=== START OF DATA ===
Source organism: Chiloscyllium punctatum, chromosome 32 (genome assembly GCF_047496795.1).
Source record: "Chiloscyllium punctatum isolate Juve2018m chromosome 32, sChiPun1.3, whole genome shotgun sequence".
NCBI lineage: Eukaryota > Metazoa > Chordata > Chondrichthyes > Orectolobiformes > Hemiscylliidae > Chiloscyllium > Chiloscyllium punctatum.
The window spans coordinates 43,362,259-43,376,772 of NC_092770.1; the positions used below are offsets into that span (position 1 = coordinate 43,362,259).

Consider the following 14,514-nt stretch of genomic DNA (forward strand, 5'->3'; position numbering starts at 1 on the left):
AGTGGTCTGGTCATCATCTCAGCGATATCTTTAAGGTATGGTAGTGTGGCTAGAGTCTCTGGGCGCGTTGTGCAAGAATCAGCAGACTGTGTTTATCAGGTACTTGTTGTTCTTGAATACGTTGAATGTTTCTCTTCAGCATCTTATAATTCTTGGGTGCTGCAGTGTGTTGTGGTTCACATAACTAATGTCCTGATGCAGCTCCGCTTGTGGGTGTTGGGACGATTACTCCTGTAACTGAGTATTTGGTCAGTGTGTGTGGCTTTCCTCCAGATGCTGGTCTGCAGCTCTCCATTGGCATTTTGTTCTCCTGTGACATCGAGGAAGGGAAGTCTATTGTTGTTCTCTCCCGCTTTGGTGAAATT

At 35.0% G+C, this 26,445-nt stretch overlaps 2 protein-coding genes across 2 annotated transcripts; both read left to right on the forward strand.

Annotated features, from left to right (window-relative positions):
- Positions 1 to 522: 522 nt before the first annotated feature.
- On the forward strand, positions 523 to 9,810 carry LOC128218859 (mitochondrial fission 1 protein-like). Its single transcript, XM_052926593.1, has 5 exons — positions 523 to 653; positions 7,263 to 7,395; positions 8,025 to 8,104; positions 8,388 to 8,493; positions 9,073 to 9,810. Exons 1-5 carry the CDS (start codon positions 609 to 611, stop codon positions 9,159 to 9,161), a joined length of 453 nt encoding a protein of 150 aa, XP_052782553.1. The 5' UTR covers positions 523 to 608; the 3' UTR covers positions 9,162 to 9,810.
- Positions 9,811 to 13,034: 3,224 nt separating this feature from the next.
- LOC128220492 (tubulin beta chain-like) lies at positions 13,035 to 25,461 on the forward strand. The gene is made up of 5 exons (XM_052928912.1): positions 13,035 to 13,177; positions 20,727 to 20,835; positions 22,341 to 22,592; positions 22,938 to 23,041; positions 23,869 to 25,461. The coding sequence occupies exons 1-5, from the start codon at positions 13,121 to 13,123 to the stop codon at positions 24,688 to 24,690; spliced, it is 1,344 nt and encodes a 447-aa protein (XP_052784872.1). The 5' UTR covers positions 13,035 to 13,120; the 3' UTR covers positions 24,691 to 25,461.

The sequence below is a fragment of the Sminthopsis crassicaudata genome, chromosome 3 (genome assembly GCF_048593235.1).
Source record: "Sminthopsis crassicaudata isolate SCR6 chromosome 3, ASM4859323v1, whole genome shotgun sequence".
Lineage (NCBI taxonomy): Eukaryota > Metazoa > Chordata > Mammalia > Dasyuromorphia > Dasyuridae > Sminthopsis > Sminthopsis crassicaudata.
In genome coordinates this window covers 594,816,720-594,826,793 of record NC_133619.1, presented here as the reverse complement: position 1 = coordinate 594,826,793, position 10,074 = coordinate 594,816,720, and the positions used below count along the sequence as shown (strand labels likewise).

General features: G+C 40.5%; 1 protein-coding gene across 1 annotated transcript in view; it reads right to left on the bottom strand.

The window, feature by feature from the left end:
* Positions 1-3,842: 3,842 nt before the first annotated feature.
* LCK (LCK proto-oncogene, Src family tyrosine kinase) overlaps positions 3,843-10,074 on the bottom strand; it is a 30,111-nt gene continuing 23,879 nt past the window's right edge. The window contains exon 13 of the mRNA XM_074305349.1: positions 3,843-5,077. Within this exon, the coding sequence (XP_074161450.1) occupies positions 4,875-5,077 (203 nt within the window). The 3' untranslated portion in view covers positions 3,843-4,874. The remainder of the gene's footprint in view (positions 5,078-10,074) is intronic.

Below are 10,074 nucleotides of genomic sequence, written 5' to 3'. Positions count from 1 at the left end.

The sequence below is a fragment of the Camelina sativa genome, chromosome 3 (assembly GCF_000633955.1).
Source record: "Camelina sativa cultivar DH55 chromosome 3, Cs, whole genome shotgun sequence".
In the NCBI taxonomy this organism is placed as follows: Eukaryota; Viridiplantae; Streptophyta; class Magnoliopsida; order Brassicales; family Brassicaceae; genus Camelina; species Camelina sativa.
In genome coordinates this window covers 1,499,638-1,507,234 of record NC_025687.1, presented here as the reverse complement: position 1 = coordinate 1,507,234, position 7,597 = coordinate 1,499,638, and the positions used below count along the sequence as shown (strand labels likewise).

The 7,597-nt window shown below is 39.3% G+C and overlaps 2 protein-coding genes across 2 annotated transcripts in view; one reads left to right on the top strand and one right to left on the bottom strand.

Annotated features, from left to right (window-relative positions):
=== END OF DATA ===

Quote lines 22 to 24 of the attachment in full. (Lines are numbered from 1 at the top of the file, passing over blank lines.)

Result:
The sequence below is a fragment of the Camelina sativa genome, chromosome 3 (assembly GCF_000633955.1).
Source record: "Camelina sativa cultivar DH55 chromosome 3, Cs, whole genome shotgun sequence".
In the NCBI taxonomy this organism is placed as follows: Eukaryota; Viridiplantae; Streptophyta; class Magnoliopsida; order Brassicales; family Brassicaceae; genus Camelina; species Camelina sativa.